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Contractor advice for first timers usually focuses on how to structure your CV or network yourself on social media. These factors, however, are only one aspect to becoming successfully self employed.
Although much of the actual work you undertake may be the same, many other aspects of your life will change or need adjustment when you join the contracting world.
This article covers some of the situations and people you are likely to encounter as a first time contractor.
Many first time contractors find their first contract roles via recruitment agencies, either as a result of a direct CV submission or via ad postings on the leading IT job boards, such as Jobserve or Technojobs.
Agents play an essential role in connecting their clients with suitable contractors, and unless you have found a role working directly with an end-client, then you will need to get used to the way agencies work.
Most contractors have a horror story to tell about their dealings with agents. In reality, contractors need agents, and agents need contractors. It’s a mutually beneficial relationship.
A client will typically provide an agent with a list of roles they need to fill, and the budget they are prepared to pay. The recruitment agent will then contact prospective contractors based on the skills and experience required by the client.
Agents make their money by taking a percentage cut of the gross contract rate paid by the client. Typically this will range from 10% to 25%.
Most clients will only recruit contractors via recruiters, for a number of reasons, and therefore, you should view agents as a necessary cog in the recruitment chain.
Many agents try to source new work indirectly by using the eyes and ears of contractors they already have on assignment. Some typical methods include; “What’s your project manager called again?” (where the agent never knew this information in the first place – they’re trying to gain new leads), and “The client’s only willing to pay £40 per hour, maximum” (when, in fact, there’s a fair amount of room for negotiation).
Always be professional in your dealings with agents, and keep in touch. Recruitment is very much a people business, not merely a numbers game. If you stand out in an agent’s mind as a good person to deal with, they are more likely to consider you when future contract work is available.
Find out how to maximise your take-home pay and become a successful contractor in our free guide. Also covered in our guide is:
You’ll soon find out that your accountant is your most important ally as a contractor.
Accounting-related admin has come a long way. The older methods typically had to be conducted by post, entailing stuffing all your receipts, timesheets and official looking paperwork into a large envelope and sending it off, hoping for the best each month.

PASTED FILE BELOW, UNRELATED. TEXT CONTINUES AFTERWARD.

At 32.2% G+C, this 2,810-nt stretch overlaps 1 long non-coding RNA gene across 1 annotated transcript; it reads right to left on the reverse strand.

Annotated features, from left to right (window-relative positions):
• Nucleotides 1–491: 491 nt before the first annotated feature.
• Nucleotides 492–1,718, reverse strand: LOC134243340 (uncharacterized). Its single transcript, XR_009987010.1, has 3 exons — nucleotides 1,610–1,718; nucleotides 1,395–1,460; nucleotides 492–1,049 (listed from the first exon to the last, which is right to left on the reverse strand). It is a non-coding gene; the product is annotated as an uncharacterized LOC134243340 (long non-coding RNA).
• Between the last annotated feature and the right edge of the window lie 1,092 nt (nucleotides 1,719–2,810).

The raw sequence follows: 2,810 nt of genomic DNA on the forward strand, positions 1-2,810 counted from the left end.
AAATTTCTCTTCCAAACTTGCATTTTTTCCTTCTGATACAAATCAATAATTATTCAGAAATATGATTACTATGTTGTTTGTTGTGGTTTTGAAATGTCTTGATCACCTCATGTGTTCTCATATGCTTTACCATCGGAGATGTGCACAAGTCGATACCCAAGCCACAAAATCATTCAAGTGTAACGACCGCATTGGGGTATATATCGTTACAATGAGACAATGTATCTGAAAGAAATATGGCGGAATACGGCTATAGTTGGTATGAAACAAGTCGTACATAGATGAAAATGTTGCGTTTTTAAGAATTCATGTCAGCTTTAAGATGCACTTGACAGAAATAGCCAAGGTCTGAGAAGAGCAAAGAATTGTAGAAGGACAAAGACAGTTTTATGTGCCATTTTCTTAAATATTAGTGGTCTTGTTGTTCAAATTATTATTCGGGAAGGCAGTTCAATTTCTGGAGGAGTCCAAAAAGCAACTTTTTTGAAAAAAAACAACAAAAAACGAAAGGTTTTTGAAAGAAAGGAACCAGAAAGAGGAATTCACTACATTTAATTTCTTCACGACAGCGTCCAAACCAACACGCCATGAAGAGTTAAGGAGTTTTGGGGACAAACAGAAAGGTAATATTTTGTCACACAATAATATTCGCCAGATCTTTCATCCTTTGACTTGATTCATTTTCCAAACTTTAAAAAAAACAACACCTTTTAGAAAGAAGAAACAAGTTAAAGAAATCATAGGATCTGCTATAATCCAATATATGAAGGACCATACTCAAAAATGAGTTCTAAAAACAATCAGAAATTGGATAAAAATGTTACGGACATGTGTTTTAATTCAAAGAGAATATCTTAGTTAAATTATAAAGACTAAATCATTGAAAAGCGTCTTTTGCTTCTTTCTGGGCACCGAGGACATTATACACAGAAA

Your initial contract will typically be for 3 or 6 months, and in many cases, you may be offered a renewal. You should approach contract negotiations with an open mind and a sense of reality.
If the economic climate is challenging, for example, you’d be wise to secure a contract extension until more opportunities come your way. It may also be prudent not to be too pushy when it comes to increasing your current rate.
Conversely, if you feel that your position is strong, and you have made yourself indispensable to your team, you have more room to manoeuvre on the contract rate front.
Contract work was abundant in the late 1990s and early 2000s, and there were fewer contractors competing for the same roles, so the ‘opportunity cost’ of leaving a role in the expectation of a higher rate elsewhere was fairly low.
These days, there are far more contractors fighting for the same work, and average rates are not far off what they were a decade ago. New contractors should think carefully when offered the chance to extend their first contracts, as the old phrase ‘the grass is always greener’ is not necessarily true.
You may have heard that some employees are not so keen on contractors – mainly because you may be earning twice as much as they do. Others may dream about becoming contractors themselves but have been unable to take the leap.
In some cases, departments have cut down on permanent hires, and replaced them with contractors, to lower the official headcount.
The age-old advice is not to stand out when you start a new contract. Try to fit in, and don’t boast about your contract rate.
Typically speaking, the banter between contractors and most permanent staff is good-natured on the whole. Provided you keep your contract rate to yourself, and don’t show off, you can only be judged on your performance.
Perhaps the best advice to receive about life as a first-time contractor is to treat your first contract as a valuable learning opportunity. As well as the practical ‘on the job’ experience you will gain on your first contract, you can learn a great deal from veteran contractors, who have seen it all before, and can typically provide some amusing anecdotes as well as practical advice on living as an IT contractor.
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Appointing an accountant can save you time and stress when starting up on your own. If you would like to speak to someone about any of the above information or any other queries you may have, arrange a callback and a member of the team will be in touch.
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